“If you do it every day, I mean, if you play piano, you’re a musician or something, when you use your hands every day and suddenly you don’t use them for a couple days, it just feels like you haven’t used them in a while,” Seidenberg said. “It sounds maybe awkward, but that’s how it feels.”
The NHL was shut down for the last three days for the traditional Christmas break. There were no games, no practices, no working out of kinks or getting the feel back. Instead, there were trips home to see family or holidays close by.
Making it a bit more complicated for the Bruins was the fact that they were returning to two straight games. They were scheduled to head to Ottawa after Saturday’s game for a 5 p.m. Sunday start against the Senators.
“You try to keep it simple at the beginning, try to find your way, find your hands, get comfortable,” Seidenberg said. “Basically with every game, you want to start simple and then when you’re comfortable, you get to take the next step. That’s really important after having a few days off, relaxing and getting away from the game.
“It’s just about being mentally sharp and trying to keep the mistakes as little as possible.”
Ultimately, they were happy to have the rest, even if it meant an adjustment.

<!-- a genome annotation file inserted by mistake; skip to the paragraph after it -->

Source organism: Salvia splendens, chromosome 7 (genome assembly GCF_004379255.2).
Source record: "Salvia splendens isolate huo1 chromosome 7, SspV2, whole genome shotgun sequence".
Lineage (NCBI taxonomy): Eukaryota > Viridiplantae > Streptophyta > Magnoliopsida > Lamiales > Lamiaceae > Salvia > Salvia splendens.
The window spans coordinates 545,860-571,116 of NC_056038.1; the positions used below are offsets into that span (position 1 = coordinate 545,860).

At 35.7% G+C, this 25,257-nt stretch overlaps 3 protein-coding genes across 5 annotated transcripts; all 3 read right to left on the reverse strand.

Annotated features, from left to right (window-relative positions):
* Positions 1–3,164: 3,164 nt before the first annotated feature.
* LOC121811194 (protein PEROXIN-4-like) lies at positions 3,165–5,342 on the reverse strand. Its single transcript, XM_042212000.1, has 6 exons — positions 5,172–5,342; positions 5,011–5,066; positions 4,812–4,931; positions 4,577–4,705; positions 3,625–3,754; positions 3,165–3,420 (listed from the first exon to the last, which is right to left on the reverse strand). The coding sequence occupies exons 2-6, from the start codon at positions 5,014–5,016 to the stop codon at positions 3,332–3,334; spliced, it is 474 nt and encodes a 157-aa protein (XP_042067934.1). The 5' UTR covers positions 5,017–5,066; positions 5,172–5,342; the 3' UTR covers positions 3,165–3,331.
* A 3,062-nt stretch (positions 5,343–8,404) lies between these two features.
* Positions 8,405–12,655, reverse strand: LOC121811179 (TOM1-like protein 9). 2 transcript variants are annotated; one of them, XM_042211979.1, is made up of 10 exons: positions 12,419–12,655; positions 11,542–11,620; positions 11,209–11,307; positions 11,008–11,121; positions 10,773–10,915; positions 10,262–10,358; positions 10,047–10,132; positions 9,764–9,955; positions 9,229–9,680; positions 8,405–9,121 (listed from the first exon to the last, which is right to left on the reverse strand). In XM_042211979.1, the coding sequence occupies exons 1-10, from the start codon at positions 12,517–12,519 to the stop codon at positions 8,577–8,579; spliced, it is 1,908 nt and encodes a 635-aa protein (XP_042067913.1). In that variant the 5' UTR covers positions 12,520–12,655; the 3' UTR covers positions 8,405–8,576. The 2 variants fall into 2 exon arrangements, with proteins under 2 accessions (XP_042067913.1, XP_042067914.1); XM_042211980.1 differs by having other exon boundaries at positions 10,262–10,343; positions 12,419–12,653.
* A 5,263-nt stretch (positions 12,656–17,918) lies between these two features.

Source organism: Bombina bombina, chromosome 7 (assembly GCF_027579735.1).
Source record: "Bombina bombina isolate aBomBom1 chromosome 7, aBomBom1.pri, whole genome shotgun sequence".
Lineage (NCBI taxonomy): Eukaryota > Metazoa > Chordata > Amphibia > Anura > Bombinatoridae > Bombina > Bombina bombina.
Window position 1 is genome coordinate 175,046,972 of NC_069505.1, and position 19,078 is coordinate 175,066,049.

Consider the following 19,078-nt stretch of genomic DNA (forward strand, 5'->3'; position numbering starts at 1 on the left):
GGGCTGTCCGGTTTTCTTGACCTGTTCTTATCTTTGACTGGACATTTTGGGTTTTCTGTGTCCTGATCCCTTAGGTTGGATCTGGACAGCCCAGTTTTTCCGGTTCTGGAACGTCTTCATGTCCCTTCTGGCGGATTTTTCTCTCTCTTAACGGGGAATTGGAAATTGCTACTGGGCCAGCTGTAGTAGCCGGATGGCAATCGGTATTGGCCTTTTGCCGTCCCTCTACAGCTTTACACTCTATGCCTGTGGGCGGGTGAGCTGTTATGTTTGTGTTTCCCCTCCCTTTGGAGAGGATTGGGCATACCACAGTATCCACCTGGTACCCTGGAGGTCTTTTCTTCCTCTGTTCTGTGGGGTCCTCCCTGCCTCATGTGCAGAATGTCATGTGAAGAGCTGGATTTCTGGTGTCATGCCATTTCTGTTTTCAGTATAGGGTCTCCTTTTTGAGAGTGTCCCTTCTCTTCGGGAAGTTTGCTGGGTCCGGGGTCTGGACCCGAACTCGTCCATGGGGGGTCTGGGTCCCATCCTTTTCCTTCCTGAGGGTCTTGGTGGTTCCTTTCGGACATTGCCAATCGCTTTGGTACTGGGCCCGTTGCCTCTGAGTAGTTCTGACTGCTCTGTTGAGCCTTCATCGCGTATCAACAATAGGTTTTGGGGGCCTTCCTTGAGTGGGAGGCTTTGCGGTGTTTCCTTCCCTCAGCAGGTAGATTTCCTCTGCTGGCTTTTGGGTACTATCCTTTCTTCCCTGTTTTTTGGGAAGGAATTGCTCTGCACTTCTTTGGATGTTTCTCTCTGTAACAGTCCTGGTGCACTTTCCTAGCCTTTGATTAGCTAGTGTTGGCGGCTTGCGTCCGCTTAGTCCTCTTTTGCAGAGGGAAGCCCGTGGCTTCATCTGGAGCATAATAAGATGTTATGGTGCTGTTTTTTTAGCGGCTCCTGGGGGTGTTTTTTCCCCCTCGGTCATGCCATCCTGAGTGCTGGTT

“We’ve got to focus more on our legs and our hands, kind of getting back to it,” Frank Vatrano said. “It was only a couple days off, but sometimes you take a couple days off, you can get away from your game, so I think really focusing on just playing a full 60 minutes like we always do, but trying to get our legs underneath us earlier.”
And fortunately, as Seidenberg said, “It comes back quick.”
Spooner front, center
Max Talbot serving the second game of his two-game suspension Saturday, Ryan Spooner was again the only lefthanded center on the roster to take faceoffs. Spooner has significantly improved this season at the dot, after starting in the 30 percent range this season.
He’s now at 41.3 percent (96 for 232), having taken the fourth-most faceoffs on the team behind Patrice Bergeron, David Krejci, and Joonas Kemppainen.
“If there’s a faceoff in our own end at the end of the game, I’m probably not going to be the one that gets sent out there, but for the rest of the game I’ve been trying to work on them,” Spooner said.
“At the beginning of the year I was down to like 34 percent or something like that and I’ve climbed my way up. They’ve gotten a lot better, but I want to try to get up to like 48 or 49, or even 50.
“It’s something that I’ve worked on. It’s been a process for me, and I feel like I am getting better at them. I’m going to try to keep it up.”
Friend in high places
Jack Eichel, who played on the Junior Bruins with Frank Vatrano, had some nice words about his former teammate, an appreciation for a player who already has scored five goals in 19 games this season. “It’s great to see Frankie doing so well,” Eichel said. “He’s had a tough road to get here, but I saw Frankie when he was 16 and he was a special player. I’m not surprised at all up here he’s doing so well.”
Asked who has the better shot, Eichel said, “I don’t know many guys that have a better shot than Frankie.”
The two faced off as members of UMass (Vatrano) and BU (Eichel) last season.